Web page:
The American experience closely follows this model with the suppression of the indigenous tribes and culture. In Native American history, there is a period of termination and forced assimilation from 1830 to 1964 in which the Native Americans were prohibited to speak their own language. Their young was forcibly gathered and removed from their traditional homes, and forced into “American Schools” and was taught English and forbidden to speak their native tongue. Then after 18 years they were returned to their homes, were they could not communicate with the elders and other adults in the community. Our children also grow up being taught an egalitarian belief system of social and economic equality under a democratic hegemony, yet it is not Navajo, Cherokee or Paiute that is being taught in our schools. In fact many of those languages have fallen to obsolescence. Even in public school the foreign languages taught are “European Languages” and not native to this region or continent. With the current xenophobia over immigration from Mexico, Spanish has fallen from favor because it is no longer associated with Europe and is now associated with illegal immigration from Central and Latin America. There is now a growing public sentiment that we should not be teaching Spanish in our schools even though we have taught in for decades. What caused the shift in public opinion towards Spanish in public schools? Clearly the social evaluation of Spanish in America has shifted and the language and those who use the language are now stigmatized reflecting the confrontation and power relation between the speech communities of Spanish speakers and English speakers.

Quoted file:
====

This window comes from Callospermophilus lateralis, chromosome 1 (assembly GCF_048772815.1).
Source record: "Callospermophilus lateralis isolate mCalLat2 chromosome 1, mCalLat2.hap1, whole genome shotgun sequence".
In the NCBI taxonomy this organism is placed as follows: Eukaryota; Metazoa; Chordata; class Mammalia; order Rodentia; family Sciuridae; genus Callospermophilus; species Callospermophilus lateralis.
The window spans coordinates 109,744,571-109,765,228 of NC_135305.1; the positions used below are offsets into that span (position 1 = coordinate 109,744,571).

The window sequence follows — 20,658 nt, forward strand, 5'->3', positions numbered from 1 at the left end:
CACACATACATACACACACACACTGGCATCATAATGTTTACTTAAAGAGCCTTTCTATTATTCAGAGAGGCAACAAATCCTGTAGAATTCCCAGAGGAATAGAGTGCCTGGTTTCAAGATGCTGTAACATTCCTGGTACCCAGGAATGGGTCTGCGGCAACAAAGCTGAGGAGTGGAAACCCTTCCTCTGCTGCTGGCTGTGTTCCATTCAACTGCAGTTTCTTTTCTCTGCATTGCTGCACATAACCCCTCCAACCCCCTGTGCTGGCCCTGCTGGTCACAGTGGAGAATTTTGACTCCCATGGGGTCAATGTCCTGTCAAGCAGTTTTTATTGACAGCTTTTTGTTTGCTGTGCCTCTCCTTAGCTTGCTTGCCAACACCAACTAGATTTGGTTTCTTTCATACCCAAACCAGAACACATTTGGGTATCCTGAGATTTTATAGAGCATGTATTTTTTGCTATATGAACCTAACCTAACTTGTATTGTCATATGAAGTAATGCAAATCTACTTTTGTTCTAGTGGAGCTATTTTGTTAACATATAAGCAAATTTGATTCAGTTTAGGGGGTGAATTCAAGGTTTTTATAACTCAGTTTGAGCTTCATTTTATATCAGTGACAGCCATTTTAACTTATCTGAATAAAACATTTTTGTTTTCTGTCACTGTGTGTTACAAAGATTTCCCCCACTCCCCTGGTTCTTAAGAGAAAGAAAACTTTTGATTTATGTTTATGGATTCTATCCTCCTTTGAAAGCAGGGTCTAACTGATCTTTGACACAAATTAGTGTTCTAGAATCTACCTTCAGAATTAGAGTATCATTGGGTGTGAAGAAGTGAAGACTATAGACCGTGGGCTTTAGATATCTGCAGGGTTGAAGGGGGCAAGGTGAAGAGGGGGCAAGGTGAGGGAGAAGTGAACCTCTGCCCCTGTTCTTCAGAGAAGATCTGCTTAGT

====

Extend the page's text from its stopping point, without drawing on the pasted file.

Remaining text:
The linguistic ideology of ‘one nation; one language’ gives rise to three key issues of linguistic ecology: the restriction of societal bilingualism to minority groups; the risk of minority language endangerment or obsolescence; and the close ties between the prestige or stigma of the language and resulting social power. Employers might assume, for example, that an employee who speaks American English with a midwestern or northern accent is more intelligent (and thus more competent) than an employee who uses Appalachian English. Teachers might assume that a student who uses so-called standard English is more respectful of authority and more intelligent than a student who uses Ebonics. Landlords might assume that a person whose first language is English will take better care of a rental property than a tenant who speaks English with a Spanish accent.
Dovidio and Gaertner poses three psychological supports for such behavior. As humans, we are predisposed to cognitive categorization. By grouping people into different categories, it allows us to see the differences that exist between 'others' compared to the groups we've put ourselves in. By recognizing these differences, we are then motivated to control our environment around us when we interact with outgroups. Americans, as children, are brought up being taught to have an egalitarian belief system. We want justice and equality for all minorities. We are also taught about the racial traditions that symbolize American history. These two sets of incompatible values conflict with one another, resulting in inconsistent behavior towards members of outgroups. We feel the internal negative affect based on these two sets of values and it comes out in our behaviors and attitudes on other people. As elluded to before, people act on their ideas, and, as a result, prejudice becomes active discrimination.